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Title: Boron-Based Hydrogen Storage: Ternary Borides and Beyond

DOE continues to seek reversible solid-state hydrogen materials with hydrogen densities of ≥11 wt% and ≥80 g/L that can deliver hydrogen and be recharged at moderate temperatures (≤100 °C) and pressures (≤100 bar) enabling incorporation into hydrogen storage systems suitable for transportation applications. Boron-based hydrogen storage materials have the potential to meet the density requirements given boron’s low atomic weight, high chemical valance, and versatile chemistry. However, the rates of hydrogen exchange in boron-based compounds are thus far much too slow for practical applications. Although contributing to the high hydrogen densities, the high valance of boron also leads to slow rates of hydrogen exchange due to extensive boron-boron atom rearrangements during hydrogen cycling. This rearrangement often leads to multiple solid phases occurring over hydrogen release and recharge cycles. These phases must nucleate and react with each other across solid-solid phase boundaries leading to energy barriers that slow the rates of hydrogen exchange. This project sought to overcome the slow rates of hydrogen exchange in boron-based hydrogen storage materials by minimizing the number of solid phases and the boron atom rearrangement over a hydrogen release and recharge cycle. Two novel approaches were explored: 1) developing matched pairs of ternary borides andmore » mixed-metal borohydrides that could exchange hydrogen with only one hydrogenated phase (the mixed-metal borohydride) and only one dehydrogenated phase (the ternary boride); and 2) developing boranes that could release hydrogen by being lithiated using lithium hydride with no boron-boron atom rearrangement.« less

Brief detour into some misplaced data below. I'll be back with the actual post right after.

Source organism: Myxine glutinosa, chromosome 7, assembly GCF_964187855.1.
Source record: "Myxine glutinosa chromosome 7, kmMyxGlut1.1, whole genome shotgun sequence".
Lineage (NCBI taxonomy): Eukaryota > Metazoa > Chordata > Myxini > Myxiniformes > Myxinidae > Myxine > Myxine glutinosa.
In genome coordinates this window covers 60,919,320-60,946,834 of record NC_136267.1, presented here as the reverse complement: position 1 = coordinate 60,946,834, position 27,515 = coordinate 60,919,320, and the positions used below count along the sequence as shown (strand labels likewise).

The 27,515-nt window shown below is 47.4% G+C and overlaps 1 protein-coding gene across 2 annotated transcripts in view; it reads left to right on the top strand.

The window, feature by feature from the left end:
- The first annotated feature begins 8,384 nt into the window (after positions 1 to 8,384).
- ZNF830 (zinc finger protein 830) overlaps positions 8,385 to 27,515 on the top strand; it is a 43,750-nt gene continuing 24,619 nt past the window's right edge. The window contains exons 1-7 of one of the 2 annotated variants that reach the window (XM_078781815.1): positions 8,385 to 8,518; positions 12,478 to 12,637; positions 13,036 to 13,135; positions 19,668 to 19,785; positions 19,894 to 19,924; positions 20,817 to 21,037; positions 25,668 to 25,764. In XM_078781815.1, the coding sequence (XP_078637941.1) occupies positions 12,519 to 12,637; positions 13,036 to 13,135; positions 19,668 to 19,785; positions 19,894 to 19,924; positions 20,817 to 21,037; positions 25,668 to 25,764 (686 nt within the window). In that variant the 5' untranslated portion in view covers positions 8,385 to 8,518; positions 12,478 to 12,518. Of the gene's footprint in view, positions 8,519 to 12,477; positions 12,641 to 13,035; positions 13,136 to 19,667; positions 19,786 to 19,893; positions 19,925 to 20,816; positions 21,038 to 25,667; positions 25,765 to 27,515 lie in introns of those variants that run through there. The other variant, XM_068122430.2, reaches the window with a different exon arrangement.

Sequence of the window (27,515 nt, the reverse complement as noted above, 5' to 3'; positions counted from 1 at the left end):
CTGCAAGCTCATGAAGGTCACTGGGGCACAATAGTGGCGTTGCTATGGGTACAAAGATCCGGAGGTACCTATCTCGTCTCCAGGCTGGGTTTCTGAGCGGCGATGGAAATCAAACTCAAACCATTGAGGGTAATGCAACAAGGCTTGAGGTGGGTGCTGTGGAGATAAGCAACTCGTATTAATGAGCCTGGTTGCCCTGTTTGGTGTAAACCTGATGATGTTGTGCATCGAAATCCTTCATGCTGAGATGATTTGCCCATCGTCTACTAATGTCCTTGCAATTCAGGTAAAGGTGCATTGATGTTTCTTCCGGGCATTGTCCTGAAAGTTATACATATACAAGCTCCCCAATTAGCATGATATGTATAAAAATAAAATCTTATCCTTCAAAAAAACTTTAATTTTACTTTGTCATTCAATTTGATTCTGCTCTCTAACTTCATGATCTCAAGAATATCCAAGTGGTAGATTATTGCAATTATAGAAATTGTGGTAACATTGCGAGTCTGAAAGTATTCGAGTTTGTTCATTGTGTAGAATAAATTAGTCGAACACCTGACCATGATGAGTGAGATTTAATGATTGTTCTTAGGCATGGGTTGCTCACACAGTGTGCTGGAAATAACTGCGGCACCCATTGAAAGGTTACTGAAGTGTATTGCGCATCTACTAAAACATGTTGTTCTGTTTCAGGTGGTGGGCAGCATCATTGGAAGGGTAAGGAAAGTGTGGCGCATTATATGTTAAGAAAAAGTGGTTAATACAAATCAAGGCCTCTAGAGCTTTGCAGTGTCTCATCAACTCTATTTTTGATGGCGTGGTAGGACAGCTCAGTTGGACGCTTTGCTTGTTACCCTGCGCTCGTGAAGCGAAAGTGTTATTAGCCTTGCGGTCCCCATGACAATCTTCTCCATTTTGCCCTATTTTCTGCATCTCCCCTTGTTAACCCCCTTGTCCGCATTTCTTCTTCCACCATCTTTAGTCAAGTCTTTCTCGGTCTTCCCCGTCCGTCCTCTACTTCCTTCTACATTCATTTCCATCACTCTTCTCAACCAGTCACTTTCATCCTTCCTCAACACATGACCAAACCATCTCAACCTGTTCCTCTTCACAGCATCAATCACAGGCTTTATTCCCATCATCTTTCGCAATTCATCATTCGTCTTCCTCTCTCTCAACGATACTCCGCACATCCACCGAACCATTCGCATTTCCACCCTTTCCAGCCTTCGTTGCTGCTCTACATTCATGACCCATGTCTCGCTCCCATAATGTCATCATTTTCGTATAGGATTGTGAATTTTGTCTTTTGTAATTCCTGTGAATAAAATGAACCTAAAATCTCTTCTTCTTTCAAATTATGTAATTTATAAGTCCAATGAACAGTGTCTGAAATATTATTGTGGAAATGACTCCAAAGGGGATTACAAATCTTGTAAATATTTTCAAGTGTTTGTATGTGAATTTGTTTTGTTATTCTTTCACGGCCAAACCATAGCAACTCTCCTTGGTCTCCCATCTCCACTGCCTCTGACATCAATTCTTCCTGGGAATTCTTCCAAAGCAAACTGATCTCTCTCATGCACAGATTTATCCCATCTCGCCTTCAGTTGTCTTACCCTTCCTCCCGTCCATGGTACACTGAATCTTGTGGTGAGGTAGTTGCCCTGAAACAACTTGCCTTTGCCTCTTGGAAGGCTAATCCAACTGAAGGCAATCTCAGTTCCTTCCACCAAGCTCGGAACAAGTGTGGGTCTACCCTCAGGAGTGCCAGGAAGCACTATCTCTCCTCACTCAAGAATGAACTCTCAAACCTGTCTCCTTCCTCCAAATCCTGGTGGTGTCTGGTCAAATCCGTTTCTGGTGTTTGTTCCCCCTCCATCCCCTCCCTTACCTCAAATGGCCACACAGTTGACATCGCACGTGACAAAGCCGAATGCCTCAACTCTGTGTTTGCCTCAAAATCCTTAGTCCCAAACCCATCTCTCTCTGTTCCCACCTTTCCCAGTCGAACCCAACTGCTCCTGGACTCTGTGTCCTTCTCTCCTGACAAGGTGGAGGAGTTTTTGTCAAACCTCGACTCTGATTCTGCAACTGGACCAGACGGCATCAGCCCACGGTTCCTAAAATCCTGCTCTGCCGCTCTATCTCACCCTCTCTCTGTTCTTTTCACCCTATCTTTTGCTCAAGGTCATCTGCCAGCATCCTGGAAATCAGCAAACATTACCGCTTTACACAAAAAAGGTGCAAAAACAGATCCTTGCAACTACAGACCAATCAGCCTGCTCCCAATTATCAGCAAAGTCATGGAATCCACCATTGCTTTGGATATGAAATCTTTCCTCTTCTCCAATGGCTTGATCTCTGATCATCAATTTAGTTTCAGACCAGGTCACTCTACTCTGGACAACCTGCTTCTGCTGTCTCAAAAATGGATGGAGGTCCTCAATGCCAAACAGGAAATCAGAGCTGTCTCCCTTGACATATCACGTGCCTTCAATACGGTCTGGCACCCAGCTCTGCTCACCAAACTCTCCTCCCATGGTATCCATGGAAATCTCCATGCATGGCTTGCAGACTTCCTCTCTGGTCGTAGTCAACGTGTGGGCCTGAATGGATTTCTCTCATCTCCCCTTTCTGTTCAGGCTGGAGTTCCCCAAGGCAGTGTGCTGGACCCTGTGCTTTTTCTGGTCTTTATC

1. HRL Laboratories, LLC, Malibu, CA (United States)
Publication Date:
OSTI Identifier:
Report Number(s):
DOE Contract Number:
Resource Type:
Technical Report
Research Org:
HRL Laboratories, LLC, Malibu, CA (United States)
Sponsoring Org:
USDOE Office of Energy Efficiency and Renewable Energy (EERE)
Contributing Orgs:
Sandia National Lab. (SNL-NM), Albuquerque, NM (United States); Univ. of Missouri, St. Louis, MO (United States)
Country of Publication:
United States